Why Is Clinical Evaluation Important?
In the world of medical device manufacturing, there are many steps to approve a medical device for sale in the EU (European Union). One major hurdle to releasing a device on the market is achieving regulatory compliance with EU MDR (European Union Medical Device Regulation). All devices to be sold in the European Union must comply with EU MDR requirements. Key aspects of compliance are determined by successfully performing literature search protocols for medical devices.
One critical step in the process of gaining EU MDR approval for a device is completion of a clinical evaluation, or a documented assessment of the device’s efficacy and safety. Let us examine what EU MDR is, what a clinical evaluation is, what the purpose of a clinical evaluation report is, and how it is a critical part of the EU MDR process.
What Is EU MDR?
EU MDR is a set of regulations passed in 2017 by the EU parliament; the law repealed and replaced the previous 1993 law known as MDD (Medical Devices Directive). Even though the law was passed in 2017, it only took effect in May 2021.
The EU MDR legislation made many changes to the original 1993 directive , with an emphasis on accountability for medical device manufacturers, as well as an abundant focus on patient safety. Some of the more notable parts of the updates include the following:
- Updating what products are covered under the regulation –new additions include products not intended for medicinal use such as laser hair removal tools, cosmetic-use colored contact lenses, and cosmetic body implants.
- Requiring medical device manufacturers to include a unique device identification number for each device sold–this will lead to enhancements in patient safety, allowing recalls to be conducted more easily if a bad batch of devices were sold. Furthermore, this prevents counterfeit or black market items from reaching the market, as their ID number could not be validated.
- Mandating clinical investigations for high-risk devices, which are required for some new products where a the clinical evaluation will not suffice
- Ordering additional requirements known as “Post-Market Clinical Follow-Up Evaluation Reports,” which will require medical device manufacturers to examine the efficacy and safety of their devices currently on the market annually
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How Do Clinical Evaluations Factor In?
The EU MDR refers to clinical evaluations as follows: “A systematic and planned process to continuously generate, collect, analyze and assess the clinical data pertaining to a device to verify the safety and performance, including clinical benefits of the device when used as intended by the manufacturer.”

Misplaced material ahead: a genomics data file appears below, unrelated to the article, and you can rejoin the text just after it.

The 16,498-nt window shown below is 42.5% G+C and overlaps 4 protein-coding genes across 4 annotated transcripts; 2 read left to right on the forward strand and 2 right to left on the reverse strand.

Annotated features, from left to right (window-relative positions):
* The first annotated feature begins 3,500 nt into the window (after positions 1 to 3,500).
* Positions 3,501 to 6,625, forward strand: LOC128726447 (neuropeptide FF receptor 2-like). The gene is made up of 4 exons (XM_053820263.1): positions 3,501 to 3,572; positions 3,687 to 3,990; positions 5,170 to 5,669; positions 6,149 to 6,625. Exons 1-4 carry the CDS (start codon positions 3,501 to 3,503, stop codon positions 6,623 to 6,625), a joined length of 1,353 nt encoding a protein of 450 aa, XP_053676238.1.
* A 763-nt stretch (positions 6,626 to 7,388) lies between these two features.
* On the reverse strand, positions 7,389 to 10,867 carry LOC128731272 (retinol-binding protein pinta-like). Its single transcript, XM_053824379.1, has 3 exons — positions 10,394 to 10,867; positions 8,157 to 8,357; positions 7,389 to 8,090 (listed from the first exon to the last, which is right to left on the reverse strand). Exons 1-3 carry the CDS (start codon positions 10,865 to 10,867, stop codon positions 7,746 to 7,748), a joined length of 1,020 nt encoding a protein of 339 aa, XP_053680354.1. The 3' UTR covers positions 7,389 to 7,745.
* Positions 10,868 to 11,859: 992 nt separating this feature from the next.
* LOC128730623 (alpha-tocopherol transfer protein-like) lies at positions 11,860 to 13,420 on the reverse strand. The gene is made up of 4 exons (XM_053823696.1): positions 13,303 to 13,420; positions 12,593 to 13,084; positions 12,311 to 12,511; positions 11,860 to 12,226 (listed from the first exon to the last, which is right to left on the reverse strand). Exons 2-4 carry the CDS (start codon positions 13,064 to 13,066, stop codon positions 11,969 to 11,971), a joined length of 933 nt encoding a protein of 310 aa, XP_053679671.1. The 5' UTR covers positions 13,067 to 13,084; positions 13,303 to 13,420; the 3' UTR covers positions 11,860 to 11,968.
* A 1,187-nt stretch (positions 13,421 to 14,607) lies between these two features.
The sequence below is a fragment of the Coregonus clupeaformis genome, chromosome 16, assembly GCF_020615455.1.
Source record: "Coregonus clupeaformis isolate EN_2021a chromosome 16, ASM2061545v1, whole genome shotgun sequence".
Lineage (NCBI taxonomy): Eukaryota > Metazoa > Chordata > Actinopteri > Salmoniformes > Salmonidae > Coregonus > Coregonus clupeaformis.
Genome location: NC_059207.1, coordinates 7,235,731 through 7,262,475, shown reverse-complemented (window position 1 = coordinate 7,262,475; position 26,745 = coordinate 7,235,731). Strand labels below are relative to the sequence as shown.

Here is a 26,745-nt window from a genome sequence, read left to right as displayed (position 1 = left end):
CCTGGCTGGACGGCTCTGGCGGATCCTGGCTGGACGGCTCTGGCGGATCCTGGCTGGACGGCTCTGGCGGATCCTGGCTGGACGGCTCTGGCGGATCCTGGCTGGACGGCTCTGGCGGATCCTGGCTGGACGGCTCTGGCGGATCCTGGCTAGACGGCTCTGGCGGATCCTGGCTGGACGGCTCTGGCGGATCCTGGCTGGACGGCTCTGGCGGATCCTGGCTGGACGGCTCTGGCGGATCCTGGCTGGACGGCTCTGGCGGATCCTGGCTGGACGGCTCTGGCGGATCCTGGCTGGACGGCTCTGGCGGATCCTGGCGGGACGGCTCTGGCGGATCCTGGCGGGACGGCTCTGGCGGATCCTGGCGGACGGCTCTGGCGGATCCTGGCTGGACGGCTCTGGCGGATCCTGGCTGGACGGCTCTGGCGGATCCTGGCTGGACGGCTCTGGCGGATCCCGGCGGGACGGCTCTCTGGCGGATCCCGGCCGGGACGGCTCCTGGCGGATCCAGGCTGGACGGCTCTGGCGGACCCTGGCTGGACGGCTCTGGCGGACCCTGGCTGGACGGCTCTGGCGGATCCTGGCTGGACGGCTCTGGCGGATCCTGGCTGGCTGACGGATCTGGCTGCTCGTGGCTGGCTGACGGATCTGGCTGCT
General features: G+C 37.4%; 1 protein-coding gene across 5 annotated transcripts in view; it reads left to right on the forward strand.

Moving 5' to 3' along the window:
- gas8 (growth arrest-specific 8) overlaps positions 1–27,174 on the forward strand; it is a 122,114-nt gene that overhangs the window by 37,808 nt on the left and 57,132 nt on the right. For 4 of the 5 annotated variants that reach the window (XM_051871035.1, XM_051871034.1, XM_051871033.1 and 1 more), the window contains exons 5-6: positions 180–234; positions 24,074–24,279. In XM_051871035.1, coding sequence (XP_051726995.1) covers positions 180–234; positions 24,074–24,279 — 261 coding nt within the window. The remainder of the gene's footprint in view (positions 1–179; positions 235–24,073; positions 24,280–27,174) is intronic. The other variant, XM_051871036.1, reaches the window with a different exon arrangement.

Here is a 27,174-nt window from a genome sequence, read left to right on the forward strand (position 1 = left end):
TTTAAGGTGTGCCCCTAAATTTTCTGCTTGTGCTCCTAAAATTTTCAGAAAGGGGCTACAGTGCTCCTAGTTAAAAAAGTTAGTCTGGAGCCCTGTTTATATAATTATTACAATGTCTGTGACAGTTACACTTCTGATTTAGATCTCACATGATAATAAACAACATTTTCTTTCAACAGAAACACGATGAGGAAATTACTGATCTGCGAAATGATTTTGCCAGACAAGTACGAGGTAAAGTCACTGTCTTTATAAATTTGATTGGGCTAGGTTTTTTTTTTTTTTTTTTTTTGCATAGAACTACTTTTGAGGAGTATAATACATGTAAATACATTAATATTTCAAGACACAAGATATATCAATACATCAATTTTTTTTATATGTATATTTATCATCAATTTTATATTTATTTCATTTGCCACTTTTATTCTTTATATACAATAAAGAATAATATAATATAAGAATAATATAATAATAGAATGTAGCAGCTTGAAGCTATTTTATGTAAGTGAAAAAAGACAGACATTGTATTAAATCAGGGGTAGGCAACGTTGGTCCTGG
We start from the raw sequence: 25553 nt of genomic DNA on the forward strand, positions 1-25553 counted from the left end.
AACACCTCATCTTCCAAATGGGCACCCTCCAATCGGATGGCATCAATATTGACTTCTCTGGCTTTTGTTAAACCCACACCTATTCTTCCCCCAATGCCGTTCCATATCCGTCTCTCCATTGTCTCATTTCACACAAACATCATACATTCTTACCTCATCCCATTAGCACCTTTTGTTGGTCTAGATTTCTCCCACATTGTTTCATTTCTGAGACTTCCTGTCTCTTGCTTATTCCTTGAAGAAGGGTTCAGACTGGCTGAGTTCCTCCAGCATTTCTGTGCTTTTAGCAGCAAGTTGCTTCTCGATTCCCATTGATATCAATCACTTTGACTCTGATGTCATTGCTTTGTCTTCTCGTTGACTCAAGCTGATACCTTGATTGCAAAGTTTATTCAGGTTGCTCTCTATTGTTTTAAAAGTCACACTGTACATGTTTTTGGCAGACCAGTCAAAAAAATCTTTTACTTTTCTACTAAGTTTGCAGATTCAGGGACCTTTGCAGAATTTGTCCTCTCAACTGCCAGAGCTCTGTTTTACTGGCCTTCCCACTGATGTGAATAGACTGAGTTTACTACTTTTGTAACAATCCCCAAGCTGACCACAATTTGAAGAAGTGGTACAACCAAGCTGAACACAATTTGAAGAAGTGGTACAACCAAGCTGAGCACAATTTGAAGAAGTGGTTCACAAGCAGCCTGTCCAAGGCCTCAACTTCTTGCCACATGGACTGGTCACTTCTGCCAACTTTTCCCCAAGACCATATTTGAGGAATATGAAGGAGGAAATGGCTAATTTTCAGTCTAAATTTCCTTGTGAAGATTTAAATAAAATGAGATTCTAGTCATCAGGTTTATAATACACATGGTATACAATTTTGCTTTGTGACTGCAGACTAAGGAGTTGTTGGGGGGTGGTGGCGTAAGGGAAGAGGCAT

In simple terms, it is similar to a clinical trial that you would see for a new drug to be released on the market. The device must be tested in a clinical environment to ensure it is safe and effective. All devices wishing to be certified in the European Union must complete a clinical evaluation and submit a CER (Clinical Evaluation Report).
The clinical evaluation reports themselves have also been extended to not just pre-market, but also as part of post-market follow-up after the product has been released. This new reporting system is outlined with additional requirements known as “Post-Market Clinical Follow-Up (PMCF) Evaluation Reports,” which will require medical device manufacturers to continuously examine the efficacy and safety of their devices currently on the market. For Class III devices and implantables, the PMCF reports must be updated annually. Further regulatory language augments the follow-up reports relating to PMS (Post-Market Surveillance), whereby manufacturers will be required to report any abnormalities or post-market safety issues to the relevant Notifying Body. Ultimately, manufacturers are responsible for a robust PMS Plan, which outlines how and when each required report will be submitted.
When the EU MDR requirements passed in 2017, they made major changes to the way medical devices are released onto the market in the European Union. Conducting a clinical evaluation and completing a clinical evaluation report are critical elements of this process.
When completing clinical evaluation reports, one must often refer to previous research papers to prove the efficacy of a device. This examination of reports is a time-consuming and arduous process; fortunately, DistillerSR can easily automate a literature search according to the protocol for medical devices. It is a fantastic tool for literature review and automates the process of examining databases filled with reports that could otherwise take months to sift through.